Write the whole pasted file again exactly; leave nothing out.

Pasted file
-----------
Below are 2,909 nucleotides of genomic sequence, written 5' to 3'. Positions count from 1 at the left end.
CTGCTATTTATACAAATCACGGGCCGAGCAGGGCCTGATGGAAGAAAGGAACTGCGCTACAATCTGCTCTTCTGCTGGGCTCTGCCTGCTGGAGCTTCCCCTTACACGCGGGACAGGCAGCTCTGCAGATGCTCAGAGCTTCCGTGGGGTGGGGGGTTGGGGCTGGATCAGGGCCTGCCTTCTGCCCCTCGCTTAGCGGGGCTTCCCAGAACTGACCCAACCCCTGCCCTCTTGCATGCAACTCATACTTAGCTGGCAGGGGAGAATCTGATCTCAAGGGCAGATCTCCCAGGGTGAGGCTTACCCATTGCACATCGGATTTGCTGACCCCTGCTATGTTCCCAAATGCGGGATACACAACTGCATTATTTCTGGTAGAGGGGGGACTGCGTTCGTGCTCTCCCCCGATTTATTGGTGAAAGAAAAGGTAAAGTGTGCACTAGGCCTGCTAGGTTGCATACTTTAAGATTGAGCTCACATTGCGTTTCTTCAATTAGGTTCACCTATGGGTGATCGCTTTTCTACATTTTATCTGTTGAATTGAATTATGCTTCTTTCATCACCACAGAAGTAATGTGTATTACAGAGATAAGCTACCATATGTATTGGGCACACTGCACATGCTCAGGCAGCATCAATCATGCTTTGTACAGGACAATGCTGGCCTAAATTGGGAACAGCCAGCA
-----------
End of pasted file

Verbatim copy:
Below are 2,909 nucleotides of genomic sequence, written 5' to 3'. Positions count from 1 at the left end.
CTGCTATTTATACAAATCACGGGCCGAGCAGGGCCTGATGGAAGAAAGGAACTGCGCTACAATCTGCTCTTCTGCTGGGCTCTGCCTGCTGGAGCTTCCCCTTACACGCGGGACAGGCAGCTCTGCAGATGCTCAGAGCTTCCGTGGGGTGGGGGGTTGGGGCTGGATCAGGGCCTGCCTTCTGCCCCTCGCTTAGCGGGGCTTCCCAGAACTGACCCAACCCCTGCCCTCTTGCATGCAACTCATACTTAGCTGGCAGGGGAGAATCTGATCTCAAGGGCAGATCTCCCAGGGTGAGGCTTACCCATTGCACATCGGATTTGCTGACCCCTGCTATGTTCCCAAATGCGGGATACACAACTGCATTATTTCTGGTAGAGGGGGGACTGCGTTCGTGCTCTCCCCCGATTTATTGGTGAAAGAAAAGGTAAAGTGTGCACTAGGCCTGCTAGGTTGCATACTTTAAGATTGAGCTCACATTGCGTTTCTTCAATTAGGTTCACCTATGGGTGATCGCTTTTCTACATTTTATCTGTTGAATTGAATTATGCTTCTTTCATCACCACAGAAGTAATGTGTATTACAGAGATAAGCTACCATATGTATTGGGCACACTGCACATGCTCAGGCAGCATCAATCATGCTTTGTACAGGACAATGCTGGCCTAAATTGGGAACAGCCAGCA